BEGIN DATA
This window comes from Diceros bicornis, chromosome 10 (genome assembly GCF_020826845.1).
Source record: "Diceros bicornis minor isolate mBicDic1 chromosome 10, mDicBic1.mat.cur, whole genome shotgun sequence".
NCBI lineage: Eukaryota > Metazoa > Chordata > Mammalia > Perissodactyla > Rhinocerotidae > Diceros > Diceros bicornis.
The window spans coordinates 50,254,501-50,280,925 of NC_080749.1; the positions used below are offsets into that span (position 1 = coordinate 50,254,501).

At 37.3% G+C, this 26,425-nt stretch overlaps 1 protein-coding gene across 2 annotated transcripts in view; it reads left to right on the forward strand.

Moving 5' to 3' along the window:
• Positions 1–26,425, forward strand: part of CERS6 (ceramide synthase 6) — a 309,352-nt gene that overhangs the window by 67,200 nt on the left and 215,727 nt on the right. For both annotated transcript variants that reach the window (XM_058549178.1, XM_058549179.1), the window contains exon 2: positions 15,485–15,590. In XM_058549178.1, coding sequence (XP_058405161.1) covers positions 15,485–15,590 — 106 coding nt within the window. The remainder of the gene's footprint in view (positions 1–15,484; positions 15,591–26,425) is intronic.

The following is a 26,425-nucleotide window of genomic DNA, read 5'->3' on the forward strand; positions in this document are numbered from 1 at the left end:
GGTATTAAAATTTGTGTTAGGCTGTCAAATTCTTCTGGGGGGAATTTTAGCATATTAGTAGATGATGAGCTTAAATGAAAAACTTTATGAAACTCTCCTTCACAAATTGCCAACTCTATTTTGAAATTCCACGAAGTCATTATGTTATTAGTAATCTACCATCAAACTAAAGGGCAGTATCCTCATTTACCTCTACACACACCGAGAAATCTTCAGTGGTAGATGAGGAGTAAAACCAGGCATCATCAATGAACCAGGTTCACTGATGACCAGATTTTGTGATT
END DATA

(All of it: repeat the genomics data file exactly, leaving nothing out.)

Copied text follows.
This window comes from Diceros bicornis, chromosome 10 (genome assembly GCF_020826845.1).
Source record: "Diceros bicornis minor isolate mBicDic1 chromosome 10, mDicBic1.mat.cur, whole genome shotgun sequence".
NCBI lineage: Eukaryota > Metazoa > Chordata > Mammalia > Perissodactyla > Rhinocerotidae > Diceros > Diceros bicornis.
The window spans coordinates 50,254,501-50,280,925 of NC_080749.1; the positions used below are offsets into that span (position 1 = coordinate 50,254,501).

At 37.3% G+C, this 26,425-nt stretch overlaps 1 protein-coding gene across 2 annotated transcripts in view; it reads left to right on the forward strand.

Moving 5' to 3' along the window:
• Positions 1–26,425, forward strand: part of CERS6 (ceramide synthase 6) — a 309,352-nt gene that overhangs the window by 67,200 nt on the left and 215,727 nt on the right. For both annotated transcript variants that reach the window (XM_058549178.1, XM_058549179.1), the window contains exon 2: positions 15,485–15,590. In XM_058549178.1, coding sequence (XP_058405161.1) covers positions 15,485–15,590 — 106 coding nt within the window. The remainder of the gene's footprint in view (positions 1–15,484; positions 15,591–26,425) is intronic.

The following is a 26,425-nucleotide window of genomic DNA, read 5'->3' on the forward strand; positions in this document are numbered from 1 at the left end:
GGTATTAAAATTTGTGTTAGGCTGTCAAATTCTTCTGGGGGGAATTTTAGCATATTAGTAGATGATGAGCTTAAATGAAAAACTTTATGAAACTCTCCTTCACAAATTGCCAACTCTATTTTGAAATTCCACGAAGTCATTATGTTATTAGTAATCTACCATCAAACTAAAGGGCAGTATCCTCATTTACCTCTACACACACCGAGAAATCTTCAGTGGTAGATGAGGAGTAAAACCAGGCATCATCAATGAACCAGGTTCACTGATGACCAGATTTTGTGATT